What does it take to make a real difference in a community? Most people want to help others but usually revert to only donating money, clothes or food.
Although this certainly helps, it is not a sustainable solution to an ongoing problem. Annelien de Jager, from Take Action Ministry, says they have a different approach to tackling the real social and economic problems a community faces.
“We are all about Kingdom transformation – we see a person as a tree – with a mind, body and soul. To really help a tree grow and bear fruit, we have to invest in bettering all aspects of their life,” she says.
Take Action Ministry is especially invested in the Hammanskraal community outside of Pretoria, where they are trying to improve the lives of the people on a daily basis.
“Hammanskraal is like my second home; I feel safe when I go there,” says De Jager.
She says to truly help the people there she had to get to understand their basic needs.
“Each community’s needs may differ. The first step is to find out more about the history of a community and try to understand why the people ended up in poverty; only then can you devise a strategy to address some of the basic needs”.
“Hammanskraal,” she says, “was once a flourishing community where work was abundant. It was an industrial area where people worked at various factories. Unfortunately, the factories closed down and the community members were left with nothing.
“Consequently, they were forced to search for work further away from home. This meant that they had to leave their children behind”.
De Jager says absent parents is the root of the biggest socio-economic problem in Hammanskraal.
“There are so many children who grow up parentless because their parents have to work long hours; some of them even leave their children to fend for themselves! These children then end up with a grandmother or other older woman in the community who does what she can with the little that she has to sustain them”.
According to her, Hammanskraal children that grow up without guidance then make bad decisions and get involved in drugs and crime as they have no other means to sustain themselves.
“This obviously creates an even bigger socio-economic problem. Without the moral guidance of a parent or mentor, these young adults are lost”.
First and foremost, Take Action Ministry wants to help children.
“We began to talk to the local elderly women who took on the responsibility of looking after the children. They look after several children a day, feeding them with money that comes out of their government pension”.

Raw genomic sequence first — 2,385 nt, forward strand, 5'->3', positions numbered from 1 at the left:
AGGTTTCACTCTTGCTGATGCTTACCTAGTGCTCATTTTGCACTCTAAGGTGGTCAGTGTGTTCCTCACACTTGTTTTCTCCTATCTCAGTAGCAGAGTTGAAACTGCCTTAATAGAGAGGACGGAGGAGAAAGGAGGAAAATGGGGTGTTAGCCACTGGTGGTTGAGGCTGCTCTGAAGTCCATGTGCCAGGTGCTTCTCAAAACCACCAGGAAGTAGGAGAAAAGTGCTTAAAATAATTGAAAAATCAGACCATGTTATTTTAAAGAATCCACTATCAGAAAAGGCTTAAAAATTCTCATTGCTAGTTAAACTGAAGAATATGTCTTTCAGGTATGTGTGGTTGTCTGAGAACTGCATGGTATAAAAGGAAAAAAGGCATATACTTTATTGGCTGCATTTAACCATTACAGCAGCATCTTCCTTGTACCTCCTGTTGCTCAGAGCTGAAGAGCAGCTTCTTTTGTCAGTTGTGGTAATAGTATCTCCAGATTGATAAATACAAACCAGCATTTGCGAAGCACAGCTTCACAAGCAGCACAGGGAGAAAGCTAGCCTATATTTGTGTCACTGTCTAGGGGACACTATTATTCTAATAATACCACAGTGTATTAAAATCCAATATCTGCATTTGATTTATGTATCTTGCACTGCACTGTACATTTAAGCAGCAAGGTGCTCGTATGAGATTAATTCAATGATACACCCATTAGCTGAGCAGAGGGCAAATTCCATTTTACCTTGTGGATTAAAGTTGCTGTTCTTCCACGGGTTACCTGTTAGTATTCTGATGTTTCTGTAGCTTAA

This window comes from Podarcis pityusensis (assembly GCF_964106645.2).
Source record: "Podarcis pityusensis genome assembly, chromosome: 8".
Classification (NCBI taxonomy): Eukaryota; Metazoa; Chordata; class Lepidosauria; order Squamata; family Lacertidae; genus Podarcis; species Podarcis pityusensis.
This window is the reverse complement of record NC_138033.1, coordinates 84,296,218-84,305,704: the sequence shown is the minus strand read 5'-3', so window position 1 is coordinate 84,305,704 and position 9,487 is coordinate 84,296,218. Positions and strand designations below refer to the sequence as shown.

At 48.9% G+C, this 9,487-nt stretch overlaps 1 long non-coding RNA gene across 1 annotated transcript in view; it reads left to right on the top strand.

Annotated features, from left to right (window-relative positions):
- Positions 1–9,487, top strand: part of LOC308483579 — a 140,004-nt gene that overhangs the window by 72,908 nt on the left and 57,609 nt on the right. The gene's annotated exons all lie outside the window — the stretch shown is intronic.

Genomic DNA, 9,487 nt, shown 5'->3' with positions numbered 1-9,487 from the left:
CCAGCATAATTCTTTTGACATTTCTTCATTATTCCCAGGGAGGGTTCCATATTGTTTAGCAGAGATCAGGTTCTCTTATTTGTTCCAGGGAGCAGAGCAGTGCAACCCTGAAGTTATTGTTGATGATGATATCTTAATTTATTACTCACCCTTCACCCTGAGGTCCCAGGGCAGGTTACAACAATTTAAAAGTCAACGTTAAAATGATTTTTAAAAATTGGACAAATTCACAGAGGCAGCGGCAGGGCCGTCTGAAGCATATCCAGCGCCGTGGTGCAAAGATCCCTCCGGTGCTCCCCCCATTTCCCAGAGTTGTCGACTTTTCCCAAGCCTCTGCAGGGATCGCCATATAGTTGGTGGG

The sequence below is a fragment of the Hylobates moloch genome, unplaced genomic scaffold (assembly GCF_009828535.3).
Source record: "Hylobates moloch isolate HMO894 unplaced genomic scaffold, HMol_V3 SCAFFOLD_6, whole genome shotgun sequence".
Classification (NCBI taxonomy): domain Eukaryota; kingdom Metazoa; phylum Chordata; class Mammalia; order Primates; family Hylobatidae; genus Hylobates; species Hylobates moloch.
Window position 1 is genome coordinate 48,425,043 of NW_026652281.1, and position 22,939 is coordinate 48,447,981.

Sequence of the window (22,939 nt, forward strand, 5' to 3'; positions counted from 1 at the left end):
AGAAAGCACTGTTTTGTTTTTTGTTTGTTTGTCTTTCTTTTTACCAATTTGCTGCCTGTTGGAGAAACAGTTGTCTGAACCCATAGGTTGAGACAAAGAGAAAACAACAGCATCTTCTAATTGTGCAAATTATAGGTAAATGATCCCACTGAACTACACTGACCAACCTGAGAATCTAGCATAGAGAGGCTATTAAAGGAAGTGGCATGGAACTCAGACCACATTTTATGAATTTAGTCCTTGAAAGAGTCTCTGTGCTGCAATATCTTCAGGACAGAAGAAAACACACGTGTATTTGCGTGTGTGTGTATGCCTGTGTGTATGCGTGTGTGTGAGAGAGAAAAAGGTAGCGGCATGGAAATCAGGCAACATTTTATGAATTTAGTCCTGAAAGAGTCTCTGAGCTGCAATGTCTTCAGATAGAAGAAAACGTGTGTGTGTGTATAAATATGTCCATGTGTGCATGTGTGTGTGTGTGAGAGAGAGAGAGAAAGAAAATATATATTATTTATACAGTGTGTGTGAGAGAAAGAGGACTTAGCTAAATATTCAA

De Jager says it is important to talk to these key people, assess their needs and help them to do what they do better. After the ministry assessed the real needs of the community, they approached various organisations and took hands with them in a combined effort to help the community get on its feet again.
The ministry further decided to focus on helping existing care centres to accommodate more children in the daytime and feed them at least one healthy meal a day.
“If their daily nutritional needs are met, we can start looking at their emotional needs and investing in educational programmes to create a better future for them”.
She says the ministry identified various “white elephants” in the community – construction and other projects that were started but never took off.
“We approached the government and other non-profit organisations to help us restore these projects and develop them further”.
She says it took time but that they now have about 17 care centres up-and-running in Hammanskraal.
“The main goal of the care centres is to support children by giving them a safe place to stay during the day, have a balanced meal and receive a good education,” she says.
To get the centres up and running, the ministry had to network with several roleplayers.
“We first investigated which centres needed to comply with government requirements to receive help. We also had to bring the buildings up to code. This meant fostering relationships with various people that could support the ministries when they did not have the requisite skills.
“We are the bridge between the people who want to help and the community that needs the help,” says De Jager.
Take Action Ministry consists of volunteers who visit Hammanskraal regularly, mentoring and monitoring the programmes and care centres and developing new strategies.
De Jager says: “Our goal is to support the community and encourage them to use their resources; we want to plant people (trees) and sustain them so that they can bear fruit and one day also contribute to bettering the community”.
She feels strongly about using resources already available to the community. “Rather build on what is already there than starting from scratch”.
She believes in joining hands with others.
“We cannot do this alone – to make a real difference we have to take hands with people from all walks of life. The private sector, government and other NGOs.”